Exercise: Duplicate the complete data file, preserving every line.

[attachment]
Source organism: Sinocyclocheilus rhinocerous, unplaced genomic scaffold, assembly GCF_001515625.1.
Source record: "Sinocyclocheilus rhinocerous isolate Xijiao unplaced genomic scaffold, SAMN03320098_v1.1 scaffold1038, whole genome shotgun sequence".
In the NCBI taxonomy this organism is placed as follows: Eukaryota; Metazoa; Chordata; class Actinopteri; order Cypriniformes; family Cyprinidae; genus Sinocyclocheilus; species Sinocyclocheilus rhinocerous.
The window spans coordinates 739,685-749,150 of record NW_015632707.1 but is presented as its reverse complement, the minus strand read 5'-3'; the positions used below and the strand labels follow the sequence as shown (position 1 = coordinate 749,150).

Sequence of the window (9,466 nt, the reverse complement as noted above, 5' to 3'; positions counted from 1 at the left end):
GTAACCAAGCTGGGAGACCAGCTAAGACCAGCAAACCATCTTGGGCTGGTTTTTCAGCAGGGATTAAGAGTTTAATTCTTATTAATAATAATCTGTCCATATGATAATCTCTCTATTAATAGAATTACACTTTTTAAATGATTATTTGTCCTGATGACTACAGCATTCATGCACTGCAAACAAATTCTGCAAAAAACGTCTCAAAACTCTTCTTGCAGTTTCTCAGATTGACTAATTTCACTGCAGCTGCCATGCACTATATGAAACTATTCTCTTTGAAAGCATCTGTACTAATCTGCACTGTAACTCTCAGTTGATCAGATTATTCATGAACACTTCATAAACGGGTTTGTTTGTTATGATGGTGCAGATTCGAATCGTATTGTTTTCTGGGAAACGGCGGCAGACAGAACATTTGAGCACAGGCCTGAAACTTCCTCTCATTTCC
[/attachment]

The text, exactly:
Source organism: Sinocyclocheilus rhinocerous, unplaced genomic scaffold, assembly GCF_001515625.1.
Source record: "Sinocyclocheilus rhinocerous isolate Xijiao unplaced genomic scaffold, SAMN03320098_v1.1 scaffold1038, whole genome shotgun sequence".
In the NCBI taxonomy this organism is placed as follows: Eukaryota; Metazoa; Chordata; class Actinopteri; order Cypriniformes; family Cyprinidae; genus Sinocyclocheilus; species Sinocyclocheilus rhinocerous.
The window spans coordinates 739,685-749,150 of record NW_015632707.1 but is presented as its reverse complement, the minus strand read 5'-3'; the positions used below and the strand labels follow the sequence as shown (position 1 = coordinate 749,150).

Sequence of the window (9,466 nt, the reverse complement as noted above, 5' to 3'; positions counted from 1 at the left end):
GTAACCAAGCTGGGAGACCAGCTAAGACCAGCAAACCATCTTGGGCTGGTTTTTCAGCAGGGATTAAGAGTTTAATTCTTATTAATAATAATCTGTCCATATGATAATCTCTCTATTAATAGAATTACACTTTTTAAATGATTATTTGTCCTGATGACTACAGCATTCATGCACTGCAAACAAATTCTGCAAAAAACGTCTCAAAACTCTTCTTGCAGTTTCTCAGATTGACTAATTTCACTGCAGCTGCCATGCACTATATGAAACTATTCTCTTTGAAAGCATCTGTACTAATCTGCACTGTAACTCTCAGTTGATCAGATTATTCATGAACACTTCATAAACGGGTTTGTTTGTTATGATGGTGCAGATTCGAATCGTATTGTTTTCTGGGAAACGGCGGCAGACAGAACATTTGAGCACAGGCCTGAAACTTCCTCTCATTTCC